Best days of our lives not quite as I re­mem­bered

I went back to school at 57 and this is what I learned – Janet Hughes spent the day as a Year 7 pupil at Barn­wood Park Arts Col­lege to see how ed­u­ca­tion has changed

Gloucestershire Echo - - REMEMBRANCE 2018 -

ONCE upon a time, in what is now of­fi­cially the olden days, there was an oft-quoted say­ing: ‘Ed­u­ca­tion is what you learn af­ter you leave school.’

It rang true for us chil­dren of the 1970s who spent their days copy­ing co­pi­ous notes from the board while won­der­ing if Slade would still be num­ber one when the charts came out on Tues­day.

Most of us were des­tined for the Uni­ver­sity of Life and would have thought The Rus­sell Group was a gang of boys who shared the same silly name.

Ed­u­ca­tion just didn’t seem as im­por­tant as it is to­day.

All I can re­ally re­mem­ber from my school days is a feel­ing of low level fear com­bined with a kind of ter­mi­nal bore­dom that led to elas­tic bands be­ing flicked across the class­room and wastepa­per bins set alight on a reg­u­lar ba­sis.

So when my ed­i­tor sug­gested head­ing back to school for the day, I can’t say I was ex­actly over­joyed at the prospect.

Granted, this time I knew from ex­pe­ri­ence no sixth for­mer was go­ing to put my head down the toi­let and flush the chain on day one, but so do all the Year 7s ar­riv­ing at Barn­wood Park Arts School in Glouces­ter.

By the time they put on that smart blazer and headed to big school, they had spent eight days at Barn­wood Park and bonded with new class­mates dur­ing a trip to Cat­tle Coun­try.

Headteachers like Sarah Tufnell, who turned the school from in­ad­e­quate in Fe­bru­ary 2013 to good in May 2014, know the move from pri­mary to se­condary is ab­so­lutely key to any pupil’s suc­cess.

In­te­gra­tion has been a par­tic­u­larly im­por­tant ex­er­cise this year at Barn­wood Park be­cause it is the first time boys have been ad­mit­ted.

It is clearly not a big deal to the pupils.

One of the big­gest dif­fer­ences be­tween my school­days and theirs is some girls and boys are best friends and ac­tu­ally choose to sit next to each, rather than it be­ing a hu­mil­i­at­ing pun­ish­ment. Back in those pre-of­sted days when if you got 13 per cent in your chem­istry exam it was 100 per cent all your own fault, the thought of be­ing made to sit next to boys with nick­names like Wood­bine was the stuff of night­mares. School cor­ri­dors could feel a bit like an early ver­sion of The Hunger Games, and it wasn’t just the boys and girls hunt­ing each other down.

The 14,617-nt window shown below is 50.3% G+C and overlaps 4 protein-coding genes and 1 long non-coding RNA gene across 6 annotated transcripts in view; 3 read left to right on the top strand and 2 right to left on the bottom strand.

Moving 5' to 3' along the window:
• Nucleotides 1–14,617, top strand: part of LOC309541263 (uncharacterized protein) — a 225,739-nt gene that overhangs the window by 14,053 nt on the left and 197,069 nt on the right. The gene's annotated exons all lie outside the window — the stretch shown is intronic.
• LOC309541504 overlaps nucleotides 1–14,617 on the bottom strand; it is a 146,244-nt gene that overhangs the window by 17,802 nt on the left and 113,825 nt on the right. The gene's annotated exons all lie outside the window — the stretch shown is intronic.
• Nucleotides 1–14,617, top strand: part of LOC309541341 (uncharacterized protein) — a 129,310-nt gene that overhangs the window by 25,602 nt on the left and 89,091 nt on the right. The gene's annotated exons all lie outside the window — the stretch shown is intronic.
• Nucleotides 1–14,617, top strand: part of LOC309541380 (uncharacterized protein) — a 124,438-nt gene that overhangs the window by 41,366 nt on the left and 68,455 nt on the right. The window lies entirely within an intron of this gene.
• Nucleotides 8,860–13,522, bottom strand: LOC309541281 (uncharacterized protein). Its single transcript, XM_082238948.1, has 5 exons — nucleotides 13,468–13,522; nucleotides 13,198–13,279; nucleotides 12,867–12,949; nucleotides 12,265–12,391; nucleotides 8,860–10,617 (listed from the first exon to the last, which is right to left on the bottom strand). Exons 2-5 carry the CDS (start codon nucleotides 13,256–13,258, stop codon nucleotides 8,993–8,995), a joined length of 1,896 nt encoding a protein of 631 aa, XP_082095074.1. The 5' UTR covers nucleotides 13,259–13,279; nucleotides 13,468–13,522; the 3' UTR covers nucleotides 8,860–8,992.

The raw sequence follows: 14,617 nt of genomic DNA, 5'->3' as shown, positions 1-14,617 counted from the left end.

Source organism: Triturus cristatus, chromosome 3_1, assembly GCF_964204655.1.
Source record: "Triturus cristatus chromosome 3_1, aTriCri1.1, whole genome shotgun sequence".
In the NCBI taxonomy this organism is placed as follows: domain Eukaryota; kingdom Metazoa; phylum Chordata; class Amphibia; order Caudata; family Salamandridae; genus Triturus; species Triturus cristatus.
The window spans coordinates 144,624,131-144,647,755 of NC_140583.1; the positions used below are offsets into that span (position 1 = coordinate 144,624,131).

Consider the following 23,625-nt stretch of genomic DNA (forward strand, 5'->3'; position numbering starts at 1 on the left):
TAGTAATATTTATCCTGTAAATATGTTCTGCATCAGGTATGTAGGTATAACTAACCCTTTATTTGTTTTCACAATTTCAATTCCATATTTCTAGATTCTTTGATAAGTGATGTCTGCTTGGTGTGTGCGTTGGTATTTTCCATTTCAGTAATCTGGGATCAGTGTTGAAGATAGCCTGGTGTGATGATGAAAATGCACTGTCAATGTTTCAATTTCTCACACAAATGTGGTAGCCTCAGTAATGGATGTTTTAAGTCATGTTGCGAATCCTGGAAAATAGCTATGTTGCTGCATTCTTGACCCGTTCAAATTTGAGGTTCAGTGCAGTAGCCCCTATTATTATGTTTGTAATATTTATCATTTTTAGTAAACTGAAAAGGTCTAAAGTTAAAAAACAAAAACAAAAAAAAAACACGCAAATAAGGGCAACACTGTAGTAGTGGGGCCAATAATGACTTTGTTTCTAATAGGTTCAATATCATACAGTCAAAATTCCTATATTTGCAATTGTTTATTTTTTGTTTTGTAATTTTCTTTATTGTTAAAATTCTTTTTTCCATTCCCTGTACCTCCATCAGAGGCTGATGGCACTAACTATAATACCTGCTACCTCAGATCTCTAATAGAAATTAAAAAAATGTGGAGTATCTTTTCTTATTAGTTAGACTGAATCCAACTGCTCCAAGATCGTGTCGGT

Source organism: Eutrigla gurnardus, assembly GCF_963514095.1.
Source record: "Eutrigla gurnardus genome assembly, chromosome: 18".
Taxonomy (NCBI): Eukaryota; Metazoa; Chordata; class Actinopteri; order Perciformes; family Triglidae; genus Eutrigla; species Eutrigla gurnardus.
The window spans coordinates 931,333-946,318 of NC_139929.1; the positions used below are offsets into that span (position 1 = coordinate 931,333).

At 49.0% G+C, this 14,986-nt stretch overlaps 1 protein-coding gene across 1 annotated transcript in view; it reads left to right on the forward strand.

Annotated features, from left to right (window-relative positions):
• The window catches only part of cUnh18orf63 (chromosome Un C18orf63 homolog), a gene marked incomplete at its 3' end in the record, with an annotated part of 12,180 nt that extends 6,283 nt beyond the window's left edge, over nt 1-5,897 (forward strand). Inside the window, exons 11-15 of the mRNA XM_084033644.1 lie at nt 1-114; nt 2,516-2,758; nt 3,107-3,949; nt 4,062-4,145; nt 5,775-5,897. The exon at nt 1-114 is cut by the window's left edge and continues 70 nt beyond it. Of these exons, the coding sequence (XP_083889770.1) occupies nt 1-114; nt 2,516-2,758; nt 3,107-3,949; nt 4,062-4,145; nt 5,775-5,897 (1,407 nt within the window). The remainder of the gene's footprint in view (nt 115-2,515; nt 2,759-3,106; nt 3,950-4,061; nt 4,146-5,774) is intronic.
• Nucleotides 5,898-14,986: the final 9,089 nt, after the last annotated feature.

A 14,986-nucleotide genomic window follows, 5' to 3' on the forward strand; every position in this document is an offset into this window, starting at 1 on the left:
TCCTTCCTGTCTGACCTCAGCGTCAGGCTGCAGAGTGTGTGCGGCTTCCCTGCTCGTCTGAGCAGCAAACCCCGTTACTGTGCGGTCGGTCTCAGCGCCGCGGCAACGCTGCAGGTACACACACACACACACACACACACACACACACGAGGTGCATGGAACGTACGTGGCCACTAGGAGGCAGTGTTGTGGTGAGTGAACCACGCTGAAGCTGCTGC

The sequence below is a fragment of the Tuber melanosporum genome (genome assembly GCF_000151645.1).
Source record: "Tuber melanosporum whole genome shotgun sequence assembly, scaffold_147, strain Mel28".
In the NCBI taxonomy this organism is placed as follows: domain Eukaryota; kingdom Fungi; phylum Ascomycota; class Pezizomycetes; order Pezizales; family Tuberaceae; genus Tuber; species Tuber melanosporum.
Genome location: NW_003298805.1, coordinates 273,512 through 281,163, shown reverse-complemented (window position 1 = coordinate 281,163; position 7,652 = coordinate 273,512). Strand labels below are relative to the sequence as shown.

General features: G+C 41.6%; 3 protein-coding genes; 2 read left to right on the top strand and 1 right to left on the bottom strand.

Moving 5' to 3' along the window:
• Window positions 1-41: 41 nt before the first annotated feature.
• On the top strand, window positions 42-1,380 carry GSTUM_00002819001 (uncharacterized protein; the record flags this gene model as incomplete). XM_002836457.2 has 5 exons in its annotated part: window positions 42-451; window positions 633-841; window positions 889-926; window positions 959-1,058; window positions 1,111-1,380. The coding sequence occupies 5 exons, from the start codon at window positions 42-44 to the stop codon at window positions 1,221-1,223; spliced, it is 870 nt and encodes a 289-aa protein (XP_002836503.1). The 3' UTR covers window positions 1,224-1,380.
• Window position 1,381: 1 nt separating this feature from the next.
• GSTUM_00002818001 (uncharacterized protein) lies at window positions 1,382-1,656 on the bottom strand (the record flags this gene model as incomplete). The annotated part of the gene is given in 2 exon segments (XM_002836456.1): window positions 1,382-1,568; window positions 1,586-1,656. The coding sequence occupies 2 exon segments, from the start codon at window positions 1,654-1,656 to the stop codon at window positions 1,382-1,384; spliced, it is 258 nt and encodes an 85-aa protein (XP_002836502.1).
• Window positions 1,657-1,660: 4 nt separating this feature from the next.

I didn’t ac­tu­ally see Big Ron hold an un­ruly kid by his an­kles out of the first floor win­dow with my own eyes, but the fact ev­ery­body still be­lieves the story to this day says a lot about the at­mos­phere in 1970s schools. Back then teach­ers could legally rap seven year olds across the knuck­les with a ruler for not be­ing quick enough to re­mem­ber seven nines are 63 and se­condary pupils feared “the crack”. But times have changed and Barn­wood Park has a very, very dif­fer­ent feel to the small town com­pre­hen­sive school I joined in Septem­ber 1972. And as I find out, it’s not just be­cause I don’t recog­nise some of the lessons on the timetable.

So what did I learn from my day at Barn­wood Park?

One of the big­gest dif­fer­ences is that all that in­grained 1970s sex­ism has fi­nally dis­ap­peared.

Boys to­day would be just as shocked as girls to be told they could not sit sub­jects deemed fem­i­nine or mas­cu­line or be friends with the op­po­site sex.

Although they have mys­tery sub­jects like Fu­tures rather than Latin on the timetable, teach­ers seem to be more, in 21st Cen­tury lingo, on it.

They ap­pear able to main­tain dis­ci­pline with­out the need to shout or pull pupils out of a chair by their ears and boldly en­ter the class­room with a clear plan about what they want chil­dren to learn and how they will teach it.

Modern ed­u­ca­tion ap­pears to be more about ques­tion­ing than copy­ing and schools seem kin­der and more in­clu­sive places.

I’m so out of date that I’m im­pressed the school ac­tu­ally has stu­dios for drama, mu­sic and dance but then I learn all are to re­vamped and the school is get­ting a brand new sports hall.

I also learned Com­me­dia dell’arte is not a milky cof­fee, I still can’t sing or dance and there’s no way I could be a TV pre­sen­ter be­cause I keep say­ing David Bad­diel in­stead of David Walliams on video.

Some peo­ple may have a nos­tal­gic view of yes­ter­year but spend a day in a modern se­condary and you’ll find that ed­u­ca­tion is fi­nally some­thing you learn in school.­

Janet Hughes in uni­form and, top, in English with Ri­ley. Above left, Miss God­ding teaches a science les­son and, right, head­teacher Sarah Tufnell

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